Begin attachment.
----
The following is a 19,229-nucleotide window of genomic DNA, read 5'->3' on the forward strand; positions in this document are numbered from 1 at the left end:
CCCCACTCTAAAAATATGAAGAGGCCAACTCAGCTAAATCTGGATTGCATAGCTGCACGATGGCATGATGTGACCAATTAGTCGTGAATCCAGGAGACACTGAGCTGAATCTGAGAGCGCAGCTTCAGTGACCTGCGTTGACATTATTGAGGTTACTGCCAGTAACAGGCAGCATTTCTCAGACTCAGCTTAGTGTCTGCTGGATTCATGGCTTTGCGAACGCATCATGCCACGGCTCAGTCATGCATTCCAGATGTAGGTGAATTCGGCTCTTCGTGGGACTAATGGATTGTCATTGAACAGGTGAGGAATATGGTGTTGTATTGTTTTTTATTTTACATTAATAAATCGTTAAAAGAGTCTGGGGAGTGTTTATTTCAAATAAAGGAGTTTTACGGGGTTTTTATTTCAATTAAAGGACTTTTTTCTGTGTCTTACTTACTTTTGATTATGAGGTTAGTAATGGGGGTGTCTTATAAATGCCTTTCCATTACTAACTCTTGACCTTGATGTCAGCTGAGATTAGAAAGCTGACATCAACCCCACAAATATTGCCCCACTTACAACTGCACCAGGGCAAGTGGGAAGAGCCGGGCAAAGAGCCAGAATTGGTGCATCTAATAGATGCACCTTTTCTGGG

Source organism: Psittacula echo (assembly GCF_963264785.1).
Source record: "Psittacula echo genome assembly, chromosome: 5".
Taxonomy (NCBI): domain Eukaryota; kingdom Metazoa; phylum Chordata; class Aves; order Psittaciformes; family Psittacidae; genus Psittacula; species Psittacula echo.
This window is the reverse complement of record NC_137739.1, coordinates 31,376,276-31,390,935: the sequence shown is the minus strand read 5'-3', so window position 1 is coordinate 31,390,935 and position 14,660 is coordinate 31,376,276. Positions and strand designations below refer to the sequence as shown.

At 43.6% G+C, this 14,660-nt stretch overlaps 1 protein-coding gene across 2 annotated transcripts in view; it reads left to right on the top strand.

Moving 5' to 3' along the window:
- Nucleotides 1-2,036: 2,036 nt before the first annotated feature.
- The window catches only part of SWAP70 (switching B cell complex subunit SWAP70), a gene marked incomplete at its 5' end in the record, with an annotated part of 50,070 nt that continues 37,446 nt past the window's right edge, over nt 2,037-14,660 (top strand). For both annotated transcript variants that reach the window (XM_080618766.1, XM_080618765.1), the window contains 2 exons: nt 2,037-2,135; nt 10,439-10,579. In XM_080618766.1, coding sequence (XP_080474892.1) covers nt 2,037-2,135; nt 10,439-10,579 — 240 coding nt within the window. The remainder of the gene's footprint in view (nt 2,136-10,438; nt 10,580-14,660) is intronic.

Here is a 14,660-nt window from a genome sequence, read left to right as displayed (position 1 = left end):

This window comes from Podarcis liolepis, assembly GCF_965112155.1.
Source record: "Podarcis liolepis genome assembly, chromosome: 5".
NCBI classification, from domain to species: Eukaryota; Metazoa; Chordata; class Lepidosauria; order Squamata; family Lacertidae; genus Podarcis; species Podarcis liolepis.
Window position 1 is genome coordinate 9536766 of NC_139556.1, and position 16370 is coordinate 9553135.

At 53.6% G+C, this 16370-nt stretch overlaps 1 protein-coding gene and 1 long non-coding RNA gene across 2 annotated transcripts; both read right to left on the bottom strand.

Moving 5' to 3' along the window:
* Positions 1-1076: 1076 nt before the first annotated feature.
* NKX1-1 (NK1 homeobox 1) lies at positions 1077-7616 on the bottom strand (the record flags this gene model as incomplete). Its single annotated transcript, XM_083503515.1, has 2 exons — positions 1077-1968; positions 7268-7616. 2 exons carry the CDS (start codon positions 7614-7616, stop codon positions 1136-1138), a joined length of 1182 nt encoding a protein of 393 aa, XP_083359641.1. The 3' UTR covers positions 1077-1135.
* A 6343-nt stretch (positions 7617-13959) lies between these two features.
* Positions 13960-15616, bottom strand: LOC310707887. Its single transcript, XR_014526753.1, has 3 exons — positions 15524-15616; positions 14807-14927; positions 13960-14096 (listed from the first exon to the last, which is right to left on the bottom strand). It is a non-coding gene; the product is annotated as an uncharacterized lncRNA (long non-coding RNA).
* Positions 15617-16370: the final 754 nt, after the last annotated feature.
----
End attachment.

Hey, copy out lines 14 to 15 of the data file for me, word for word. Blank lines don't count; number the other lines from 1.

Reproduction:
NCBI classification, from domain to species: Eukaryota; Metazoa; Chordata; class Lepidosauria; order Squamata; family Lacertidae; genus Podarcis; species Podarcis liolepis.
Window position 1 is genome coordinate 9536766 of NC_139556.1, and position 16370 is coordinate 9553135.